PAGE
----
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Chris Cooke's picture

Good intentions, bad timing

Mon, 05/27/2019 - 15:09 -- Chris Cooke

Okay, time for a reality check.

The Bayside Centre downtown remains in its perpetual state of emptiness since Seasons Retirement Communities of Oakville paid essentially bus money for the sprawling space some three years ago.

The plans were elaborate and the intentions were good but so far nothing.

Last fall we reported that the financially well heeled Labourer’s International Union Pension Fund would “repurpose” the tired downtown mall by dumping $100 million into the place.

Two nine storey towers, one for seniors and the other residential, 73,000 square feet for Lambton County shared services, Provincial Court Offices, a medical centre, a restaurant and retail space were rolled out in plans that so far remain just that … plans.

The best of intentions, if you will, are aimed at making the mall a residential and community hub.

But turning it into reality is apparently a monumental task even for the Labourer’s International Union Pension Fund which has $500 million in assets, $200 million in projects and operates 18 retirement residences in Alberta and Ontario.

As it turns out the problem centers on the County of Lambton and that 73,000 square feet for shared services which may, or may not change depending what the Province does with its massive debt and $11 billion deficit.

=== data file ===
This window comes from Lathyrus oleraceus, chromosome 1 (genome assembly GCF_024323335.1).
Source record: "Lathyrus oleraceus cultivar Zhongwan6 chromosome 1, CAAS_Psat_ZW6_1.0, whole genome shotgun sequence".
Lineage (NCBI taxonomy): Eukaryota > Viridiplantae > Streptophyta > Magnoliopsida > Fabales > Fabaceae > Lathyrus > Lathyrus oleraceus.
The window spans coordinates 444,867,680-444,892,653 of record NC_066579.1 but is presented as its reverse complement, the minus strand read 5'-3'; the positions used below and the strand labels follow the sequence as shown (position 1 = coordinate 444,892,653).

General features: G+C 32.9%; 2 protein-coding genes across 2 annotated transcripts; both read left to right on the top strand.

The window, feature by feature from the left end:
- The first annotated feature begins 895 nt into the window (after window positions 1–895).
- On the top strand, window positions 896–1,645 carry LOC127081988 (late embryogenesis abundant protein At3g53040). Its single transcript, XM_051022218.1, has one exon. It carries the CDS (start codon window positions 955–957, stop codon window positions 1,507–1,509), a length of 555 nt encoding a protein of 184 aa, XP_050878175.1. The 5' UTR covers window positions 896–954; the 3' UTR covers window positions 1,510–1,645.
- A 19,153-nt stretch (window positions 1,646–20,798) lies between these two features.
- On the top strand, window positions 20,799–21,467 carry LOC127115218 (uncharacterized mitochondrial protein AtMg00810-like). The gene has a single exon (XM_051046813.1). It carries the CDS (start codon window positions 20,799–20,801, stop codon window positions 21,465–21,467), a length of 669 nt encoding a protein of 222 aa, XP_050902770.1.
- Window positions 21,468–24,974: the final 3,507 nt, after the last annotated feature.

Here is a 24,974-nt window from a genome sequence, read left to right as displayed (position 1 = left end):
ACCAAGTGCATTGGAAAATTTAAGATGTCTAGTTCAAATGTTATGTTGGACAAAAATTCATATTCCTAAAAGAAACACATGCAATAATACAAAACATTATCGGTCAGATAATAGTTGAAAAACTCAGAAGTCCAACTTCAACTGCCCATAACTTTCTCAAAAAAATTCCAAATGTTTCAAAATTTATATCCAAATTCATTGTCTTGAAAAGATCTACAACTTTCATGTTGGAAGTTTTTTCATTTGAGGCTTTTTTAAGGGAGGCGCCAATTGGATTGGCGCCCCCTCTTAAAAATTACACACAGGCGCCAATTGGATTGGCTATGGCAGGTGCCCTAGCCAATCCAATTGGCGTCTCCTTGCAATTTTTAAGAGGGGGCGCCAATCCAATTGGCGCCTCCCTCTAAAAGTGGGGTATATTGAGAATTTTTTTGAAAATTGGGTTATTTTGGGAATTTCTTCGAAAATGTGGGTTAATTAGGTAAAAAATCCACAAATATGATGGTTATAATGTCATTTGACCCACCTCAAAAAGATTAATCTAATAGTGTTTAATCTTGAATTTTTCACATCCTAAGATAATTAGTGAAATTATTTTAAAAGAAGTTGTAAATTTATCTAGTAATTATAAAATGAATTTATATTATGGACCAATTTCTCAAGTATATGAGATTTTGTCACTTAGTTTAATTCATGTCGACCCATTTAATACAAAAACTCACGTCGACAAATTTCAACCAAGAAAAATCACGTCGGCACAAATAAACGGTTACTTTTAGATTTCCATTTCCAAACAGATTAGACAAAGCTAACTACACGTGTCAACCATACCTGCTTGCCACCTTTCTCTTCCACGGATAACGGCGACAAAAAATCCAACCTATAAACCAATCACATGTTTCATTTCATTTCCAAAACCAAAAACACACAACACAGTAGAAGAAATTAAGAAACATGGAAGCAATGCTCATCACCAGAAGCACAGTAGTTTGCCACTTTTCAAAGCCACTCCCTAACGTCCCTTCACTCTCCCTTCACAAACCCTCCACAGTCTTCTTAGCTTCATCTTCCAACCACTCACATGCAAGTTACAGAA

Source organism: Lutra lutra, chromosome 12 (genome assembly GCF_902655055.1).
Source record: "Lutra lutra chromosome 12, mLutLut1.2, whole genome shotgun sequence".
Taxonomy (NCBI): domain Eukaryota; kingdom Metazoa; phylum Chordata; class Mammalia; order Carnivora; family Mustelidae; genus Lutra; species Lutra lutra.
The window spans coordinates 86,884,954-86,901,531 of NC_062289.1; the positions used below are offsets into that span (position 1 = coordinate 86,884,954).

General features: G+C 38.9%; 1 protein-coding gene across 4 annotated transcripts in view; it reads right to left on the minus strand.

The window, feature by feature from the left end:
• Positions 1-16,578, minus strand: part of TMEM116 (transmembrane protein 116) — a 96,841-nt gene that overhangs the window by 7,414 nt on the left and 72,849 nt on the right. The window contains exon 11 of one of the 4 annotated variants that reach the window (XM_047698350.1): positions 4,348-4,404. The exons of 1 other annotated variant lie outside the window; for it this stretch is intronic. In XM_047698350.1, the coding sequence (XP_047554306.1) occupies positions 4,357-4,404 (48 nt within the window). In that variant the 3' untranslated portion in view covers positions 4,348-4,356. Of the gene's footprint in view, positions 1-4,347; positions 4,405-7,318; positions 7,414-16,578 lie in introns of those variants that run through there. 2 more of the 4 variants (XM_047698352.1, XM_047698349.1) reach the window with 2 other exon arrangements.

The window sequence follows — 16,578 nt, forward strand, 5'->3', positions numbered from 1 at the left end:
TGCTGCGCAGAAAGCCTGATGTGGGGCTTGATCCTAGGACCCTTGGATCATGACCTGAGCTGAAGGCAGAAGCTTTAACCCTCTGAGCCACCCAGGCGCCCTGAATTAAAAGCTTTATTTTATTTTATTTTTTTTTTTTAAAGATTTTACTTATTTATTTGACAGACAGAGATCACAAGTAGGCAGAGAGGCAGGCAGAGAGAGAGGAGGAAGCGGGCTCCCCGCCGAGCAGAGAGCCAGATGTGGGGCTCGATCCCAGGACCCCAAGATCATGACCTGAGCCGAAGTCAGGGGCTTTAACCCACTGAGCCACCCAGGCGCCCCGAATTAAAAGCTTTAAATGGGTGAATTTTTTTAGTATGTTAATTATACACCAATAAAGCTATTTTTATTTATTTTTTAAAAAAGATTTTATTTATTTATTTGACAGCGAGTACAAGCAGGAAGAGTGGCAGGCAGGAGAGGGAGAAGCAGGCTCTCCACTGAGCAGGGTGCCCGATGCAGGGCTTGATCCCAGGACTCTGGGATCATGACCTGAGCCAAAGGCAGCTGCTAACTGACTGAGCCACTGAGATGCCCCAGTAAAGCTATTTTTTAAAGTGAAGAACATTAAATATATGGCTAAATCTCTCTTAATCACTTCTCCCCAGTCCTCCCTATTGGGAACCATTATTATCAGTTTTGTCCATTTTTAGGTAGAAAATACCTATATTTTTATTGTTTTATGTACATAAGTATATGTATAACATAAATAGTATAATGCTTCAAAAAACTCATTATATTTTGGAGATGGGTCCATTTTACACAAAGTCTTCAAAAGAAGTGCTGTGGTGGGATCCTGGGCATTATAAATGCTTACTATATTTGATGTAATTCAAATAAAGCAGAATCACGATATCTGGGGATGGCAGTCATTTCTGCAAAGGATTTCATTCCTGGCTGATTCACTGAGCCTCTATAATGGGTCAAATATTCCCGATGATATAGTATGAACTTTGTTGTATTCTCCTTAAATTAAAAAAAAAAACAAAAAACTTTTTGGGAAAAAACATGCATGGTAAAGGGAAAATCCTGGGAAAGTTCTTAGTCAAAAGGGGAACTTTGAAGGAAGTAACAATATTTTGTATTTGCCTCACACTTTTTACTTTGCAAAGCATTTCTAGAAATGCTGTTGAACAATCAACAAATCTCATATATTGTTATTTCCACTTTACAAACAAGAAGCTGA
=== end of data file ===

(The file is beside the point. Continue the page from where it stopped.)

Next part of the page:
At this writing the Conservative government of Doug Ford is doing back of the napkin number crunching which could see the amalgamation of Health Units across the Province, five of them in the London, Sarnia and Windsor triangle.

What that means for services, and in particular jobs at the government level could very well impact Seasons and its seven year “repurposing” of Bayside.

While the yappy dog party of Socialist leader Andrea Horvath thinks this is outrageous, she has a tendency to forget how we got here.

Successive Liberal governments of Dalton McGuinty and Kathleen Wynne drove debt to unprecedented levels, to the point where rating agency bosses with long faces and little patience were demanding change.

So, now we have it.

Change.

And while the Province struggles to get its financial house in order Bayside Centre appears to be a casualty of friendly fire.

For Seasons the timing couldn’t be worse. Low unemployment, soaring construction costs and a primary tenant with a potential money problem have left Bayside Centre in a perpetual state of good intentions.

While the Labourer’s International Pension Fund has money there is a difference between having money and making money. Until that problem is resolved Bayside will likely remain mostly empty.

I could be wrong about this but I’m usually not.

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